Hydrogen and Clean Fuels Basics

Hydrogen Strategies

Central Hydrogen Production

  Coal Supply Regions

Coal is a plentiful domestic resource, and is available in several major regions of the U.S., as illustrated in the figure at right. The U.S. has lots of coal, at least 250 years supply at current use rates. Production will increase by ~50% by 2030 primarily for electric power increases. Even if production was doubled and the rest of the increase used to produce hydrogen or liquid fuels, there would still be over 100 years of supply. Prices of coal have been relatively stable compared to those of petroleum or natural gas and the costs to make hydrogen or liquid fuels from coal, while sequestering potential greenhouse gas emissions from the production process, are close to a range that would be competitive with current and projected gasoline prices.  One way to a hydrogen-based transportation system would be to make hydrogen at large central plants, perhaps in coal-producing regions, and develop a distribution system to get it to vehicle filling stations, where fuel cell vehicles could be refueled, as shown in the “Central Hydrogen Production” figure below.

Central Hydrogen Production

This scenario will be possible only when fuel cell vehicles can be produced at competitive prices, and when solutions are found to hydrogen transport and storage issues. 

Alternate Production
In the Alternate Production technology pathway, shown in the “Alternate Production” figure below, clean syngas from coal is converted to high-hydrogen-content liquid hydrocarbon carriers, alcohols, or methane (“substitute natural gas or SNG”). 

Alternate Production

These products have the benefit of being deliverable through our existing fuel distribution infrastructure, and can be “reformed” to provide hydrogen near the point of use, thus providing a potential acceleration of hydrogen market penetration until hydrogen pipeline systems are installed.  The evaluation and identification of these alternate pathways are an important part of this RD&D program.  Natural gas could be used as a hydrogen source for distributed production, at least on a short-term basis, and replaced by SNG as production facilities are developed. This research can also apply to reducing costs of renewable sources of hydrogen such as biomass.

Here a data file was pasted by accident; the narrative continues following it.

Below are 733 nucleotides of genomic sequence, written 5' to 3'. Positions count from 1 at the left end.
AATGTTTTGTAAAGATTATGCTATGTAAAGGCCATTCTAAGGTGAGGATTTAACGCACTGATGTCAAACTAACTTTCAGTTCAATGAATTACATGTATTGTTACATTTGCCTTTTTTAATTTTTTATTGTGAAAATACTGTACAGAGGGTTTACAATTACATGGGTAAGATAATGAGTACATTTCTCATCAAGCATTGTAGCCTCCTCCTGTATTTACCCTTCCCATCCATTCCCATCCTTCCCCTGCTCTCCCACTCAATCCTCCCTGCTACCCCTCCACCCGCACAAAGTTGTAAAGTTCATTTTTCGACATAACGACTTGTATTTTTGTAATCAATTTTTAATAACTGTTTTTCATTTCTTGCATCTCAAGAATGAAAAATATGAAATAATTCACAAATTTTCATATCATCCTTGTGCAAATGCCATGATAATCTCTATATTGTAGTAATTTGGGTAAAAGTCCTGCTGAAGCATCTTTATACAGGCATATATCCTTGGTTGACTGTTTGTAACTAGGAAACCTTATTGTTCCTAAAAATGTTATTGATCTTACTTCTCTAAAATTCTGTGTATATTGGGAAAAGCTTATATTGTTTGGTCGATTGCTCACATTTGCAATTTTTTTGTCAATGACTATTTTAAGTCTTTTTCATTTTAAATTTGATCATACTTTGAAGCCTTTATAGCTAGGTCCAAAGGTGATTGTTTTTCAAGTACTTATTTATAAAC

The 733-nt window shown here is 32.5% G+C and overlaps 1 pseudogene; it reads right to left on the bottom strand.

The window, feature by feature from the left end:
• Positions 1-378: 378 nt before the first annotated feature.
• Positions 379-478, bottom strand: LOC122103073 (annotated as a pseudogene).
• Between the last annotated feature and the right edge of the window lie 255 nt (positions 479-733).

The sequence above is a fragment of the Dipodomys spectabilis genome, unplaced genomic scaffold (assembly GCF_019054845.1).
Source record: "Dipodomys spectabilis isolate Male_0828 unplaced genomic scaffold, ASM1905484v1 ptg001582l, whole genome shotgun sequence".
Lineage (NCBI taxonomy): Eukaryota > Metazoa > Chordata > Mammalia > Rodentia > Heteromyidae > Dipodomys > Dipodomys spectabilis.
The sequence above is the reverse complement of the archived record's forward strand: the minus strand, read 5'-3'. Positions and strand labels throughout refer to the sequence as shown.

With high gasoline prices, there is growing national interest in coal-to-liquids (CTL) technologies. If industry has confidence that oil prices will stay above ~ $45 per barrel of oil, the economics of CTL would be encouraging. If sequestration of carbon is required, NETL estimates that the cost per bbl would be increased by about $4/bbl. Another promising option recently analyzed by NETL is to combine coal with biomass in a gasifier to produce liquid fuels (called Coal/Biomass to Liquids [CBTL]) or hydrogen.  The Hydrogen and Clean Fuels program is evaluating the technical basis for CBTL. Recent legislation authorizes the Department of Defense (DoD) to look into using CTL as an alternate resource and asks DOE to study possible incentives. The government could facilitate development of CTL and help focus existing activities in areas such as IGCC projects, as well as collaborate in fuels testing with DOD. If the research sponsored by the Hydrogen and Clean Fuels program is successful, hydrogen or other clean fuels can be made from coal at low cost and contribute to reducing CO2 emissions. This work could position the Nation’s primary energy industries so they can produce up to 10 percent of our transportation fuel needs (1.6-2.0 million barrels per day) by 2025.  

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